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AEWC Receives International Certification to Help Companies Develop New Products Print E-mail

(June 6, 2003) UMaine Press Release
Structural and materials tests performed by the Advanced Engineered Wood Composites (AEWC) Center at the University of Maine have received an international stamp of approval that will help companies develop new products. The International Accreditation Service (IAS), Inc. has certified AEWC as a laboratory that meets standards for 47 different tests of plastics, wood products, composites, adhesives and structural panels and assemblies.

UMaine Press Release 

Manufactured maritime materials Print E-mail

(November-December 2002) UMaine Today
Some of the U.S. Coast Guard's aging marine facilities in the Northeast will get a face-lift using some of the newest building materials available as the result of research at The University of Maine.

UMaine Today


The Amazing Adventures of ‘Superwood’ Print E-mail

Composite Research is Adding Muscle to Maine’s Mild-Mannered Timbers (February-March, 2002) UMaine Today

Technology at The University of Maine is transforming the state's lower-grade wood species into “super wood” — new value-added building materials. Engineers and wood scientists at UMaine's Advanced Engineered Wood Composites Center (AEWC) are developing new materials by combining wood with space-age plastics, such as fiber-reinforced polymers (FRPs).

UMaine Today 

Space-age Gavels Print E-mail

In the latest session of the Maine legislature, at least nine wooden gavels were broken in the House of Representatives by House Speaker Michael Saxl as he pronounced votes on bills and other matters.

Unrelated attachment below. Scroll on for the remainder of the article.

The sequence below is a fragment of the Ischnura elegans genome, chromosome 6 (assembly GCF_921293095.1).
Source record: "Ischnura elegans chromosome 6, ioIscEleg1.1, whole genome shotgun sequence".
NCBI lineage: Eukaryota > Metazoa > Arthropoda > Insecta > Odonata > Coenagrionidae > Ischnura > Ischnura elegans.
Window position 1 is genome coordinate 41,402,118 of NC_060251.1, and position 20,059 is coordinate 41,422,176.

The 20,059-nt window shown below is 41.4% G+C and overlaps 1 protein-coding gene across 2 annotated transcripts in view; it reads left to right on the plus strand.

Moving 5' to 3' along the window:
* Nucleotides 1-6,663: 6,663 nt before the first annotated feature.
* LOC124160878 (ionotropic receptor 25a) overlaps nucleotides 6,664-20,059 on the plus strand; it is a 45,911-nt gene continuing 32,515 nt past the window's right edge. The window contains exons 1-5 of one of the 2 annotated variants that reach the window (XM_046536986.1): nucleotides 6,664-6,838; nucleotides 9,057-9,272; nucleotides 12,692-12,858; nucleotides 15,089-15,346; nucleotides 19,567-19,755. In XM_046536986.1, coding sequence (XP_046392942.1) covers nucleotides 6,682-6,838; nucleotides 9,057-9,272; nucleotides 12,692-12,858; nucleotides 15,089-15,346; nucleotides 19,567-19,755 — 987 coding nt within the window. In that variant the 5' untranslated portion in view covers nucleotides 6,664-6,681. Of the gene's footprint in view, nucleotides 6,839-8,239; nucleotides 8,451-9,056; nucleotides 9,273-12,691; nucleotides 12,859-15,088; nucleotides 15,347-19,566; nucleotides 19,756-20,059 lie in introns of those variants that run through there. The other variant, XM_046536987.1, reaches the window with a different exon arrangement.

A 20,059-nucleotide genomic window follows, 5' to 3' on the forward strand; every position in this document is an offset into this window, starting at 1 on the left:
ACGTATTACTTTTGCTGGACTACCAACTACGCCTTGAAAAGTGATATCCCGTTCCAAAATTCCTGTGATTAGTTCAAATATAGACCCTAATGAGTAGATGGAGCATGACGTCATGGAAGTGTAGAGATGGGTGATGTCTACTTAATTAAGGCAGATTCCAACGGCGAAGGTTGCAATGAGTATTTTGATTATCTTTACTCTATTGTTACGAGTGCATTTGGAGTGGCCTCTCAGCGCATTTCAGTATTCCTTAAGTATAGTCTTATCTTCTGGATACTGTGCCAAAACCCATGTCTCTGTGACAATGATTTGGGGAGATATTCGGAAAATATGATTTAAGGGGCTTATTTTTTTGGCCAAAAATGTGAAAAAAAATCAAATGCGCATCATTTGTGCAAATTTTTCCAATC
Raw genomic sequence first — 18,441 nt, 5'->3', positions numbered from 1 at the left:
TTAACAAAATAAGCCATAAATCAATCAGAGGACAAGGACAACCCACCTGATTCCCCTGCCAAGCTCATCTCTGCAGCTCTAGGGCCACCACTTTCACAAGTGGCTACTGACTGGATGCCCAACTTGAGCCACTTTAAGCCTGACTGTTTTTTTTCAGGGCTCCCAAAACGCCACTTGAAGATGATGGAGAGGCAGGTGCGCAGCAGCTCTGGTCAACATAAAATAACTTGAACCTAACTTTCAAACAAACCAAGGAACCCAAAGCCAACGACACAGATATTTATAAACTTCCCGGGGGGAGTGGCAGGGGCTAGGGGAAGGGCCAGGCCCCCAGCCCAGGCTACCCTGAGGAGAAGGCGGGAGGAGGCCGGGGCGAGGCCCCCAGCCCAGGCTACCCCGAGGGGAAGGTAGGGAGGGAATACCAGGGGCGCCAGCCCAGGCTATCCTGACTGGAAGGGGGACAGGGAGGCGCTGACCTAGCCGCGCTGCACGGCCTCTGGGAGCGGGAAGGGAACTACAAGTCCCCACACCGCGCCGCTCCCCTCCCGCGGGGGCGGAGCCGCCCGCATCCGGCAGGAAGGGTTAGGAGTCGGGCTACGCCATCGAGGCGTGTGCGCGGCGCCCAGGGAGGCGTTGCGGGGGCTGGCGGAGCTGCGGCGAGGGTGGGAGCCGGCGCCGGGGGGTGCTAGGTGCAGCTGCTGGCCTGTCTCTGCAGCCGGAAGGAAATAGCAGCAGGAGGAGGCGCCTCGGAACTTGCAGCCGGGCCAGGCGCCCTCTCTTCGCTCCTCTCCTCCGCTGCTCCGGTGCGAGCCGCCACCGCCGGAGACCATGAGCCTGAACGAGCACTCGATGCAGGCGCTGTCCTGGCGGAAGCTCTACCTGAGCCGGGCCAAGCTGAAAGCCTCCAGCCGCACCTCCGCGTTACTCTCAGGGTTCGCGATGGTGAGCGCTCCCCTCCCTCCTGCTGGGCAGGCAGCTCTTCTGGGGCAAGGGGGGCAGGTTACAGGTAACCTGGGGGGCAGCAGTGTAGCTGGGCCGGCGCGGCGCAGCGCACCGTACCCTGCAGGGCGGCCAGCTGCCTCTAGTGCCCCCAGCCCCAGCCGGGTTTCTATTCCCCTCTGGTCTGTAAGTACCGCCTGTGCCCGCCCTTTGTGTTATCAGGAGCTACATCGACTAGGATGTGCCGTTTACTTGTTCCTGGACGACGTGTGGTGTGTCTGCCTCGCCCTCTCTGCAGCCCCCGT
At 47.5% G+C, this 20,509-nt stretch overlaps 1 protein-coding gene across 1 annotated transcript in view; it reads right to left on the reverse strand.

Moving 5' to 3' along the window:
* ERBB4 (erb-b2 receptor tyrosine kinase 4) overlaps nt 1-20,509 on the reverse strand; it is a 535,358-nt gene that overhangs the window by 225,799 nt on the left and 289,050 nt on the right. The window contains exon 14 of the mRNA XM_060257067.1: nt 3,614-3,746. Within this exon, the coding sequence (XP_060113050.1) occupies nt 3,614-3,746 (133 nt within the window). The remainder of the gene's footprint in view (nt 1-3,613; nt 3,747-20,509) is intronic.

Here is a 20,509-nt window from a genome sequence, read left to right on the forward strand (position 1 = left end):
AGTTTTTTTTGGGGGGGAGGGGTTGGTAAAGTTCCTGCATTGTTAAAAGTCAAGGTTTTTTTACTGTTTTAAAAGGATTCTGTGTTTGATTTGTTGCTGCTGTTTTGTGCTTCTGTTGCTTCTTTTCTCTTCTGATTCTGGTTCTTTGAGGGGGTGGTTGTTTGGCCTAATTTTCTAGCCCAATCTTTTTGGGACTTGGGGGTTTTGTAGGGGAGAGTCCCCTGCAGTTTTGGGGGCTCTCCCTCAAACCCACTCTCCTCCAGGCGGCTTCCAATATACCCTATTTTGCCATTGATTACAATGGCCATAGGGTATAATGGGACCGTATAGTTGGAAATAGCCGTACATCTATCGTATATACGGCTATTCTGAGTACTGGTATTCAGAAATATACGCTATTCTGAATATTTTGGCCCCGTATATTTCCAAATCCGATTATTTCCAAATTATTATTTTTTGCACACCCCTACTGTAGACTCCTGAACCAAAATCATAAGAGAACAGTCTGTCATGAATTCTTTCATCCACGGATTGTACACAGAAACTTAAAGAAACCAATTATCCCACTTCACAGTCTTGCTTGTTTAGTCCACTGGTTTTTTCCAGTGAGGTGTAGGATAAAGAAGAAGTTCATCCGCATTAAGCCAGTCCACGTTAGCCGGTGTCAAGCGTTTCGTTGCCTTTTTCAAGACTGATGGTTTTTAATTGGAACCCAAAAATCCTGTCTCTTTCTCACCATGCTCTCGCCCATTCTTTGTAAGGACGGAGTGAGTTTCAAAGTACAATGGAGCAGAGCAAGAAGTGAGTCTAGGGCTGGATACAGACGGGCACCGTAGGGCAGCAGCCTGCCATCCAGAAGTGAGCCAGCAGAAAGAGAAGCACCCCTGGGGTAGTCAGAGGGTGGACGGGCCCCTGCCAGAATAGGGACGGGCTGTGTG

UMaine Today 

The Pier of the Future Print E-mail

It is one thing for a student to get hands-on experience in field construction and another to be a project manager overseeing construction of Maine's first wood composite commercial pier.

UMaine Today 

Composite Strength Print E-mail

June 2, 2000 


Voters who two years ago supported the state's first attempt to fuel its university system with money for research and development now can see their investment in action. The University of Maine's new wood-composite lab melds Maine's traditional natural- resource-based economy with a high-tech future.

The State Of Composites Print E-mail

Materials Made By Combining Several Others, Are Becoming Big Business In Maine 

July 21, 1998

By L. Mercedes Wesel

David Patch imagines a town in Midcoast Maine known not for lobster, loons or moose, but as a living laboratory for modern construction materials.

In Patch's vision, the bridge leading into town is made of a material that is stronger than wood, lighter than steel and lasts longer than either. The poles for the power lines are fiberglass.

Making magic with wood UM professor engineers feats with composites Print E-mail

August 21, 1997

By Susan Young
Carefully perched on a rock, Habib Dagher tapped away at the keys of a laptop computer balanced on steel rods protruding from a small wooden bridge. A piece of plastic shower curtain, decorated with a colorful children's motif, shielded him from the pouring rain.

Not exactly the glamorous life some would expect of the head of a nationally renowned research program. But for Dagher, director of the University of Maine's Advanced Engineered Wood Composites Center, it's just another day of data collection.

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